Use my RAID 1 hard drive as my main data source and buy an extra USB 3 hard drive to backup my data for off site storage. This could certainly work and meets the backup requirements, but I was finding the RAID 1 to be slower than I like for many of the operations that I do.
Configure the Thunderbolt drive back to RAID 0 and run 2 backups. It gave me the speed that I desire, but if one of those two RAID drives dies, I still have a couple days of reconfiguring the system again.
There is also a RAID 4 or RAID 5 that requires at least 3 drives. With this configuration, I can get the speed of the RAID 0, but if one drive dies, I can still use the RAID data. You just simply replace the bad hard drive and the data rebuilds in the background.
I didn’t expect to end up where I did, because it can be argued that it is overkill. But, I sleep well every night when I think about my valuable business and personal data. While researching RAID on the Mac, I discovered a really cool program called SoftRaid. It allows you to configure RAID 0, 1, 4, 5, and 1+0 configurations. It also allows you to setup a 3 or more disks in a RAID 1 mirror. Software RAID is much more flexible than hardware based solutions and there is minimal overhead on the computer’s CPU. RAID 5 has a little more overhead on the connection bus for similar data flows, and is capable of near SSD data flows, so I wanted to keep my main data on the Thunderbolt bus. Hardware RAID solutions require replacement disks of equal specifications. If the hardware fails, the disks probably would only work if put into an identical enclosure.
With SoftRaid, when a hard drive fails, you simply put in a new drive of equal or larger capacity and the software automatically rebuilds the RAID data. This rebuild process happens in the background and you may continue to work on your data. If an enclosure fails, I can simply move the drives to another enclosure and the RAID will continue to work. Another advantage of SoftRAID, is that it can warn you when a drive is showing signs of crashing. It isn’t 100% accurate in it’s predictions, but about 75% of the time it can predict a failure.
For backup software I decided on using software called Carbon Copy Cloner. It is a wonderful piece of software that can be scheduled to wake up your computer, backup, and then shutdown the computer. It also does other things, but it met my automated requirements. Apple has a wonderful piece of software called Time Machine and I know many people who have been saved by it, including me. I am not a huge fan of it, because of how Lightroom works. There is a significant backup task that happens every hour that does slow my computer down and it can fill up the backup drive very quickly.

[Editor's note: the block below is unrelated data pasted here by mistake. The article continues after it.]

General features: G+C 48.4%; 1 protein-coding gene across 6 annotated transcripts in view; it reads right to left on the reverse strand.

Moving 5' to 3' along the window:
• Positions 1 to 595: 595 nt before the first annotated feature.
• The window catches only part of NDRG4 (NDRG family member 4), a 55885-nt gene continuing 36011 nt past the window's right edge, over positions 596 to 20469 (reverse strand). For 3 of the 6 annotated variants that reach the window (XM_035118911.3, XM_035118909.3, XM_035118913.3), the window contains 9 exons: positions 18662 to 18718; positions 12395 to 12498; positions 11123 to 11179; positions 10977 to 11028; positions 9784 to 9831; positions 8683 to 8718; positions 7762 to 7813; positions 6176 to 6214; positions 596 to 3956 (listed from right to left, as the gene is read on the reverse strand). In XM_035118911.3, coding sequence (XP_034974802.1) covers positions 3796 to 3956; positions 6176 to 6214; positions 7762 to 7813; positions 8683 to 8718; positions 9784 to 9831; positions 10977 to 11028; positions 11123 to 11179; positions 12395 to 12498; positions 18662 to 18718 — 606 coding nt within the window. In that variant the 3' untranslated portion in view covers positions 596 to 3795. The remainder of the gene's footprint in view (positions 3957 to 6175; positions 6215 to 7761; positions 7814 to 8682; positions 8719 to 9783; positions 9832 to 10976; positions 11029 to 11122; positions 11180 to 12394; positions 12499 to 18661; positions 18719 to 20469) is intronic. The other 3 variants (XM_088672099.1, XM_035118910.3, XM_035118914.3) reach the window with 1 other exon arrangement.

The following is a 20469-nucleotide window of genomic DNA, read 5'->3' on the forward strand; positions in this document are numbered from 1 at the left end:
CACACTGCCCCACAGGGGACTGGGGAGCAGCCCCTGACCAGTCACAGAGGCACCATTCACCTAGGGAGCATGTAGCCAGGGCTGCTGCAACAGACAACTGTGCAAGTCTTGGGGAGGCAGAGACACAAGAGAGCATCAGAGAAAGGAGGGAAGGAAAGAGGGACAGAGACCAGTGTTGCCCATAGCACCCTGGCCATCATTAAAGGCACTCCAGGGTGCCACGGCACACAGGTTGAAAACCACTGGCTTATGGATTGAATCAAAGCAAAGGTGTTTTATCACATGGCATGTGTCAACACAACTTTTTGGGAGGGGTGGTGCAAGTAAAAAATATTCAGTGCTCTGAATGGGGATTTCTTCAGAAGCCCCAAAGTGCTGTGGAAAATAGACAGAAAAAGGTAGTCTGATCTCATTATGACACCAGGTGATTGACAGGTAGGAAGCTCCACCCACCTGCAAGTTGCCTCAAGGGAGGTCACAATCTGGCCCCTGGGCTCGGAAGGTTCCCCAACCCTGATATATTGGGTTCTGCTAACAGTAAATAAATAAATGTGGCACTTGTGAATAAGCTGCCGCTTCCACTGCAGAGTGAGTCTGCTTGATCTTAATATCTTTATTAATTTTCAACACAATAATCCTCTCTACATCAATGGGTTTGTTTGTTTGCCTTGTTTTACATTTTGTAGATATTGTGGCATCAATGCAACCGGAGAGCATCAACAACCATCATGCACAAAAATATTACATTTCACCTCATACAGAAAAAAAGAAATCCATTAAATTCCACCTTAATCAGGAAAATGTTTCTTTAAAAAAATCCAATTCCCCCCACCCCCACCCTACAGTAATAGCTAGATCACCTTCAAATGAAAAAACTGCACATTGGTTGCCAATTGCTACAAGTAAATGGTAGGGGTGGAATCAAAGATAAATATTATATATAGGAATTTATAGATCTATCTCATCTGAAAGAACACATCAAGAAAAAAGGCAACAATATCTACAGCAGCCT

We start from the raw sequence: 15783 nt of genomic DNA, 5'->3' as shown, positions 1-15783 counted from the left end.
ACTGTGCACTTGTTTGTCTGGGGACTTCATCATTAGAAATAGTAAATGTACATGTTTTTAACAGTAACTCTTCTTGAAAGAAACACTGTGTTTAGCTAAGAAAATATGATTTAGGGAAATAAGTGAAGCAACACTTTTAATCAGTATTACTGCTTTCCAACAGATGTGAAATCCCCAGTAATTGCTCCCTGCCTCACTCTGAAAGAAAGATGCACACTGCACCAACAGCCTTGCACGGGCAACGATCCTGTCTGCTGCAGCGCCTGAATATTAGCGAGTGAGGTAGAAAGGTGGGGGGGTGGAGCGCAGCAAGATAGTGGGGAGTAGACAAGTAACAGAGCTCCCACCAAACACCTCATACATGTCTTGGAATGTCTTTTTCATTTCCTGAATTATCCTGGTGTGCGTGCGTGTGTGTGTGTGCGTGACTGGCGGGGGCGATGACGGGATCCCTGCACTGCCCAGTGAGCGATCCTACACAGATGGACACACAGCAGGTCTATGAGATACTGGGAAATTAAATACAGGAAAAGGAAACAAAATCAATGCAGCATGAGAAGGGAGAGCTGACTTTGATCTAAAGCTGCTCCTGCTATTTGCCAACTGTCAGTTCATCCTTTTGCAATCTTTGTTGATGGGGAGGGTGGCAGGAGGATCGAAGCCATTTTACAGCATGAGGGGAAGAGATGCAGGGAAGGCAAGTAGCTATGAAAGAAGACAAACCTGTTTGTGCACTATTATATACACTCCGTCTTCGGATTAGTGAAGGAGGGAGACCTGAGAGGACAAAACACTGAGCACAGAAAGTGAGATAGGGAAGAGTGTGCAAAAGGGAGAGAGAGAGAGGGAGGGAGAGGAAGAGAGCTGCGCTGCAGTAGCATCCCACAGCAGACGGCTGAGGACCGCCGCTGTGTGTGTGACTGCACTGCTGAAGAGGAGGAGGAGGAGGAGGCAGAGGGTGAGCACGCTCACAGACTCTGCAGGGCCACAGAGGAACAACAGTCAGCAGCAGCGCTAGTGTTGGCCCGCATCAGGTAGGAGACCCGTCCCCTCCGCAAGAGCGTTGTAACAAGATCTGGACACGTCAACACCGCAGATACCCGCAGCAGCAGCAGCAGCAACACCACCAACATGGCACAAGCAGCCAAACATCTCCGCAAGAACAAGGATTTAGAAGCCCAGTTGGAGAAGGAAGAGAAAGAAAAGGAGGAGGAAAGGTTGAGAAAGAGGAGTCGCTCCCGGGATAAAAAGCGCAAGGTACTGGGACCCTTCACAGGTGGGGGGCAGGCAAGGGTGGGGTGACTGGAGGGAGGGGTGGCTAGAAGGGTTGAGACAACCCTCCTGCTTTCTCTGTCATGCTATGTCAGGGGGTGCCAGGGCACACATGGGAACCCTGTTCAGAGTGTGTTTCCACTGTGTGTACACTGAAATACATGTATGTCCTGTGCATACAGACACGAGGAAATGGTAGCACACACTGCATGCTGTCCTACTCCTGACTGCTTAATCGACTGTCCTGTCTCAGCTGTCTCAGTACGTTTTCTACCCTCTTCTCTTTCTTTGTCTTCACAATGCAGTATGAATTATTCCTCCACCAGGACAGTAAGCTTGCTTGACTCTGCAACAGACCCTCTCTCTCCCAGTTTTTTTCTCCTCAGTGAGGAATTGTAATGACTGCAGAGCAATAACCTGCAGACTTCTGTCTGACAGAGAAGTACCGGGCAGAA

I ended up with a 4 drive RAID 5 configuration for my working data. Around Christmas, LaCie had a great deal on 6TB dual drive TB2 hard drive that I couldn’t resist.
My backup drive is actually a 3 drive mirror managed by SoftRaid. Each of the drives is connected through a USB 3 interface. One of the drives always lives at my off site backup location. Periodically, every week or so, I disconnect one of the drives from the mirror, take it to the off site location, bring back the drive that was at the off site location and connect it to my computer. SoftRaid automatically re-synchs this drive with the mirror backup in about 6 minutes.
With this system, I can handle up to 4 hard drives failing at about the same time without significant data loss. One drive could fail in the RAID 5 array and 1 of the mirror drives at the same time, and my downtime would be limited to the time that it takes to replace the drives. If 2 or more of the 4 RAID 5 drives fail at the same time, I would have to go through the 1 to 2 days process to rebuild from the backup.
There are many ways to manage your backup system. But I would always recommend looking at the pitfalls of what you are doing and following the basics of backup which I outlined earlier in this blog. Believe me, when you think something can’t happen to you, it does with computer data.
This fall, I had an opportunity to take some lovely engagement photos of Heather and her fiancé Kori. We wanted some fall like pictures, because their wedding is next fall. A week later may have been better to get some fall colors… but their were some conflicts then. This was actually one of those near record temperature September days, so the long sleeves and sweaters were warm indeed. My compliments to them for surviving the heat.
I have put some comments below the photos about what I did and why. Also some comments about what I liked. Enjoy the reading and let me know what you like or don’t like about the photos.